The influence of China, which accounts for about half of the world's steel production, cannot be underestimated. Local steel prices are currently the lowest in the world. It was sincerely hoped that the easing of lockdowns due to Covid-19 in major cities such as Shanghai would lead to increased demand for steel. However, this has not yet happened.
The MEPS agency reported that steel prices in China in June fell by an average of two to four percent on a monthly basis. The cost of rebar, a key indicator in the long products market, fell below 4,000 yuan per ton for the first time since February 2021.
China's zero-tolerance approach to Covid-19 infections is weighing heavily on market confidence. Steel consumption is declining at the earliest in areas where new cases of the virus are being reported.
Another signal of weakness in domestic demand is the export strategies of Chinese steelmakers. Suppliers, who can benefit from their greater access to cheap raw materials of Russian origin, are now looking to sell extensively overseas. MEPS notes that many manufacturers are aggressively selling their products to key export markets such as Southeast Asia and South Korea.
The Chinese authorities are taking a number of measures in an attempt to stimulate domestic demand. Unlike the policy of the rest of the world, China cut interest rates earlier this year to stimulate activity. Local government schemes offering incentives to replace existing cars or appliances will also help increase steel consumption.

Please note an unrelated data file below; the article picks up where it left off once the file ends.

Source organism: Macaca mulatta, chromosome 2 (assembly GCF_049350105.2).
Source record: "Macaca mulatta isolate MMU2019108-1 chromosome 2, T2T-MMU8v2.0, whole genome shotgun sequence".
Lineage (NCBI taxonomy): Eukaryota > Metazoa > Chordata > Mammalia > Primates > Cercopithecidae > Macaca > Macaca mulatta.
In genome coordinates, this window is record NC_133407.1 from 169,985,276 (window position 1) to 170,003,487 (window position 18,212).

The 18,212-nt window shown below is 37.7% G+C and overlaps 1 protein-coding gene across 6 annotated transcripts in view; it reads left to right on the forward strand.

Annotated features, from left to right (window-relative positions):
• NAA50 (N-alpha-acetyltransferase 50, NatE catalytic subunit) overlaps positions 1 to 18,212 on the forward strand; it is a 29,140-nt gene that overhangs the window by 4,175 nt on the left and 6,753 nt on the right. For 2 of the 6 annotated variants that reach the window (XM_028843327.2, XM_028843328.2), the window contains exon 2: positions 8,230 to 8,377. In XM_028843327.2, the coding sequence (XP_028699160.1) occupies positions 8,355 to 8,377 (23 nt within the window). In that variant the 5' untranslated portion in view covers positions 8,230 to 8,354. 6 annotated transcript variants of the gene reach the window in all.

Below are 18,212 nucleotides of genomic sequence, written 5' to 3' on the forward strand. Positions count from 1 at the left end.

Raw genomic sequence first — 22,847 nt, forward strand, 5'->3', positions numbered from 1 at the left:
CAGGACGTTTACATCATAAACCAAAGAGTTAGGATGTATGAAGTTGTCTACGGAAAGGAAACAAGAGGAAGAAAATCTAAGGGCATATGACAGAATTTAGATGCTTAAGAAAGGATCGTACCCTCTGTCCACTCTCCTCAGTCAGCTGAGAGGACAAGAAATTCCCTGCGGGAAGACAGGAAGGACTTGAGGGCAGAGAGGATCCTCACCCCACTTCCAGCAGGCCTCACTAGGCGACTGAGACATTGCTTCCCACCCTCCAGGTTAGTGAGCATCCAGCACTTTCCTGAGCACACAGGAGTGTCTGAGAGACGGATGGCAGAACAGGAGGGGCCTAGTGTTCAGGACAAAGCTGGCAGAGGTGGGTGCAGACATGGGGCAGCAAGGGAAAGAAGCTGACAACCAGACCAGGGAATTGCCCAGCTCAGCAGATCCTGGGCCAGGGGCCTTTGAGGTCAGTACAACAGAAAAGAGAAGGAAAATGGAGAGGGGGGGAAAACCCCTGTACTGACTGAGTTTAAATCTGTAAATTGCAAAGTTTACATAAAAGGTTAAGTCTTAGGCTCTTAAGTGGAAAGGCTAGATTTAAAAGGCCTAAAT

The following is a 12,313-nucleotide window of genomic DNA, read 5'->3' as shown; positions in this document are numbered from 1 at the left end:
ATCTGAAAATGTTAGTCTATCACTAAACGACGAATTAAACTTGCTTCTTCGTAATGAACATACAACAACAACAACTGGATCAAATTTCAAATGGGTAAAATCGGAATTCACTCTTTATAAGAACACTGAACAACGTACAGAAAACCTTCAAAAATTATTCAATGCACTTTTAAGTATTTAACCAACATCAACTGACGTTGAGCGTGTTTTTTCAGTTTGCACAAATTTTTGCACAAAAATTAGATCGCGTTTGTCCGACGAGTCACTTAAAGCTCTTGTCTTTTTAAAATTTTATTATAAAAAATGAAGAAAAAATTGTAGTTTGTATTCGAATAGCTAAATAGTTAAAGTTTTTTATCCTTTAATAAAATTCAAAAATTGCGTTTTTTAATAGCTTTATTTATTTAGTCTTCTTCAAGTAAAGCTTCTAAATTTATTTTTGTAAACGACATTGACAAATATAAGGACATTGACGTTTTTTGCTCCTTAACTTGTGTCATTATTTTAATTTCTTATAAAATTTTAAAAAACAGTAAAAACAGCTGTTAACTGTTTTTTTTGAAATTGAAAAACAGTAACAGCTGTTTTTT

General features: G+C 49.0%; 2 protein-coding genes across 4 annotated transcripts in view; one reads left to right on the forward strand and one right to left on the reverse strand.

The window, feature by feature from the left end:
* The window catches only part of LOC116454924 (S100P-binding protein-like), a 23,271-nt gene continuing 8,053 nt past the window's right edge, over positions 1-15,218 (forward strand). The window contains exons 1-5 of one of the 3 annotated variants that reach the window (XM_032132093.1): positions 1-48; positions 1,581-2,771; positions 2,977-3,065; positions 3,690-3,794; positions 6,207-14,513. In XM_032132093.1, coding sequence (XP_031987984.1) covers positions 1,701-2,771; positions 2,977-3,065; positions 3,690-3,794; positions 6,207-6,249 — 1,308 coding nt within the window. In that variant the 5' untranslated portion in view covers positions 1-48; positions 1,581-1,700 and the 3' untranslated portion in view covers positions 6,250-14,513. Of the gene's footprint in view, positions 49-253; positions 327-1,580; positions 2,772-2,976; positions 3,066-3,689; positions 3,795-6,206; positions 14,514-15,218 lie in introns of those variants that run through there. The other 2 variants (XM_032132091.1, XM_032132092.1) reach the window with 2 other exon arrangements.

MEPS warns that there are tentative signs that China is targeting production cuts in the second half of 2022. Many provincial authorities have already publicly announced their intention to limit steel production to ensure that this year's tonnage does not exceed the volumes recorded in 2021. The implementation of such measures should increase the internal price ambitions of factories, while limiting their ability to negatively influence neighboring markets through cheap exports.
The recent introduction of an export duty in India may also deprive the country's traditional steel exporters of the opportunity to offer material as competitively as before.
Consequently, European and North American producers may be encouraged by any increase in the price of imported goods from traditional low-cost sources. This may provide them with a timely and much-needed price increase as they return from vacations in July and August.